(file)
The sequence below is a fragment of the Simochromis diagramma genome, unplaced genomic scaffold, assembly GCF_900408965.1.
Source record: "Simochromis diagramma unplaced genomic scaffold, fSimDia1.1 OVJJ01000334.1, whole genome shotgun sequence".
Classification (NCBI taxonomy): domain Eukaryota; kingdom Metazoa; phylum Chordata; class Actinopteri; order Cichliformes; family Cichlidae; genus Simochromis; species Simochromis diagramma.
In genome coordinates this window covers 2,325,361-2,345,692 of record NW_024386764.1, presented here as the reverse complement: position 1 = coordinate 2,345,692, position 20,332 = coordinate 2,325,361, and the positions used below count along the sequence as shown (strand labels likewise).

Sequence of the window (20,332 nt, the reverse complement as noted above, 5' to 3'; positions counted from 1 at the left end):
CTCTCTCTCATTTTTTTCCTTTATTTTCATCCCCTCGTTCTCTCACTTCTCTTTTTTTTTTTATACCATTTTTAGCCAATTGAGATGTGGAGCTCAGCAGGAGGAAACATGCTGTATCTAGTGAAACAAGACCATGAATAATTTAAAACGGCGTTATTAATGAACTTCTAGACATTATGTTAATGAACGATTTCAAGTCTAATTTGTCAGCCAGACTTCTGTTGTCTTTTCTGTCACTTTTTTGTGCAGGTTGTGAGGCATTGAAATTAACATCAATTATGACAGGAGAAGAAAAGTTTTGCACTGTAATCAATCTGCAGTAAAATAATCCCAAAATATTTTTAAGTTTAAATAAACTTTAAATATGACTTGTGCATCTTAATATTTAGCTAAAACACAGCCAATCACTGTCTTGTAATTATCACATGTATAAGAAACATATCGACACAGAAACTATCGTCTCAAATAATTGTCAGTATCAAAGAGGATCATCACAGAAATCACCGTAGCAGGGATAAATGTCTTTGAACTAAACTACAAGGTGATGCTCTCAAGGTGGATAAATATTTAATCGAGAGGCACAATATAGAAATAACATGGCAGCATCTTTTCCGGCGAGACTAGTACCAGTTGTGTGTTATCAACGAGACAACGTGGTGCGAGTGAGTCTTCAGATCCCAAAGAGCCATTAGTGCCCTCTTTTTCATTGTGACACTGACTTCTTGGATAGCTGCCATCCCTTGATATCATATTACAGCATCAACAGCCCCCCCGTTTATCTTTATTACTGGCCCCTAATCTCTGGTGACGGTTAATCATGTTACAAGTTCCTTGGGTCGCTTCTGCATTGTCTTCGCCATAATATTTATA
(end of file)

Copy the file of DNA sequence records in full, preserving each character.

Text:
The sequence below is a fragment of the Simochromis diagramma genome, unplaced genomic scaffold, assembly GCF_900408965.1.
Source record: "Simochromis diagramma unplaced genomic scaffold, fSimDia1.1 OVJJ01000334.1, whole genome shotgun sequence".
Classification (NCBI taxonomy): domain Eukaryota; kingdom Metazoa; phylum Chordata; class Actinopteri; order Cichliformes; family Cichlidae; genus Simochromis; species Simochromis diagramma.
In genome coordinates this window covers 2,325,361-2,345,692 of record NW_024386764.1, presented here as the reverse complement: position 1 = coordinate 2,345,692, position 20,332 = coordinate 2,325,361, and the positions used below count along the sequence as shown (strand labels likewise).

Sequence of the window (20,332 nt, the reverse complement as noted above, 5' to 3'; positions counted from 1 at the left end):
CTCTCTCTCATTTTTTTCCTTTATTTTCATCCCCTCGTTCTCTCACTTCTCTTTTTTTTTTTATACCATTTTTAGCCAATTGAGATGTGGAGCTCAGCAGGAGGAAACATGCTGTATCTAGTGAAACAAGACCATGAATAATTTAAAACGGCGTTATTAATGAACTTCTAGACATTATGTTAATGAACGATTTCAAGTCTAATTTGTCAGCCAGACTTCTGTTGTCTTTTCTGTCACTTTTTTGTGCAGGTTGTGAGGCATTGAAATTAACATCAATTATGACAGGAGAAGAAAAGTTTTGCACTGTAATCAATCTGCAGTAAAATAATCCCAAAATATTTTTAAGTTTAAATAAACTTTAAATATGACTTGTGCATCTTAATATTTAGCTAAAACACAGCCAATCACTGTCTTGTAATTATCACATGTATAAGAAACATATCGACACAGAAACTATCGTCTCAAATAATTGTCAGTATCAAAGAGGATCATCACAGAAATCACCGTAGCAGGGATAAATGTCTTTGAACTAAACTACAAGGTGATGCTCTCAAGGTGGATAAATATTTAATCGAGAGGCACAATATAGAAATAACATGGCAGCATCTTTTCCGGCGAGACTAGTACCAGTTGTGTGTTATCAACGAGACAACGTGGTGCGAGTGAGTCTTCAGATCCCAAAGAGCCATTAGTGCCCTCTTTTTCATTGTGACACTGACTTCTTGGATAGCTGCCATCCCTTGATATCATATTACAGCATCAACAGCCCCCCCGTTTATCTTTATTACTGGCCCCTAATCTCTGGTGACGGTTAATCATGTTACAAGTTCCTTGGGTCGCTTCTGCATTGTCTTCGCCATAATATTTATA